Ramadan Shalah
(Leader of Islamic Jihad)
Units involved
Israel Defense Forces
Shin Bet
Izz ad-Din al-Qassam Brigades
al-Aqsa Martyrs' Brigades
Abu Ali Mustapha Brigades
Al-Nasser Salah al-Deen Brigades
Al-Quds Brigades
Strength
176,500 active personnel
565,000 reservists[9](2012 figures, of which not all are directly involved)

Al-Qassam Brigades: 20,000[10]–40,000[11]

Al-Quds Brigades: 8,000[12]
Casualties and losses
67 soldiers and 6 civilians (1 Thai) killed,[13][14][15] 469 soldiers and 87 civilians wounded[16][17] Gaza Health Ministry: 2,310 killed[18] (70% civilians[19]), 10,626 wounded[18]
UN HRC: 2,251 killed [note 1][20](65% civilians[20])
Israel MFA: 2,125 killed [note 2][21](36% civilians, 44% combatants, 20% uncategorized males aged 16–50[21])
At least 23 Gazans executed by Hamas[22]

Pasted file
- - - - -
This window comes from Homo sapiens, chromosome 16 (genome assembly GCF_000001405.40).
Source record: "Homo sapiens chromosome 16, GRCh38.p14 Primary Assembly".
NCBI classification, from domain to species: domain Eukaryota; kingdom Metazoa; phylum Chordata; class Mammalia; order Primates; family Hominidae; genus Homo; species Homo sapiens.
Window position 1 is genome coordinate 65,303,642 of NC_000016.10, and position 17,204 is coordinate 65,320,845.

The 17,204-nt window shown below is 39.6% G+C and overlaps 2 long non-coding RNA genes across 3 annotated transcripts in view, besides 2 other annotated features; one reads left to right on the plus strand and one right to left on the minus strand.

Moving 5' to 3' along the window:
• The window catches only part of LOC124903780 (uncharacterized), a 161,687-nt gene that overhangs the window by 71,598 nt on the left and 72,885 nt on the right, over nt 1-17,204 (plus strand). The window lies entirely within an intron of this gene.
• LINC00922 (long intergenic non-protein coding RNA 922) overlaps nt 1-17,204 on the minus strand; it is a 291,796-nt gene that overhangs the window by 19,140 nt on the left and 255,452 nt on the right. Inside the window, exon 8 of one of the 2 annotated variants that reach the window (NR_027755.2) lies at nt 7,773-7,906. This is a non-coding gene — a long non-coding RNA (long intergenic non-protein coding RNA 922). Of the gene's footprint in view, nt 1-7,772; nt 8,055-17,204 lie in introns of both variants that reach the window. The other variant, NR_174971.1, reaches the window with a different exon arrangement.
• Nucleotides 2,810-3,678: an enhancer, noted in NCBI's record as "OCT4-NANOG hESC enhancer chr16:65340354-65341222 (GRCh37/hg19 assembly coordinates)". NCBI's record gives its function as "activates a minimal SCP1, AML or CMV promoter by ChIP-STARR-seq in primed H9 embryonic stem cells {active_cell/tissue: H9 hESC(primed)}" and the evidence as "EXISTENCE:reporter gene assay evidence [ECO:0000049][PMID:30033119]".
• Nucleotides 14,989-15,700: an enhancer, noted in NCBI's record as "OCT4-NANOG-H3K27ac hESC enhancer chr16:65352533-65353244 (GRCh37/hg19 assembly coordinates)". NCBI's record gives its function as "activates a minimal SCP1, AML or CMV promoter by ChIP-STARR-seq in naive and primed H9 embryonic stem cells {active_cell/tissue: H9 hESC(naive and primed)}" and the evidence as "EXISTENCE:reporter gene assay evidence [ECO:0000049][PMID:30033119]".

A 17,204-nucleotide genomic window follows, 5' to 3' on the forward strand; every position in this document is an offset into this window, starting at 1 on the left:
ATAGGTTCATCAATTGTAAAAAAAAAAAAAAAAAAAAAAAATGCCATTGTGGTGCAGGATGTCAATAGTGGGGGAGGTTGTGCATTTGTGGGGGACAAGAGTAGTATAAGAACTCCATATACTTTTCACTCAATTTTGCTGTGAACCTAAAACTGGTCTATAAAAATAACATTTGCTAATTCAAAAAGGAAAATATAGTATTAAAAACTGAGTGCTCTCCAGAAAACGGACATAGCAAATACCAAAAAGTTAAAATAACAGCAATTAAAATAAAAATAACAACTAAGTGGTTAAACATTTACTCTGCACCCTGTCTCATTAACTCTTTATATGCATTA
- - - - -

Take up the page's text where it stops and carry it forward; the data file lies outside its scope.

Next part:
The Israeli military operation aimed to stop rocket fire into Israel from the Gaza Strip. Conversely, Hamas' attacks aimed to bring international pressure onto Israel with the strategic goal of forcing the latter to lift the Israeli–Egyptian blockade of the Gaza Strip; among its other goals were to end Israel's military offensive, obtain a third party to monitor and guarantee compliance with a ceasefire,[33] release Palestinian political prisoners and overcome its isolation.[34] According to the BBC, Israel launched airstrikes on the Gaza Strip in retaliation to the rocket attacks by Hamas, Palestinian Islamic Jihad (PIJ), and other Palestinian militant groups.[35]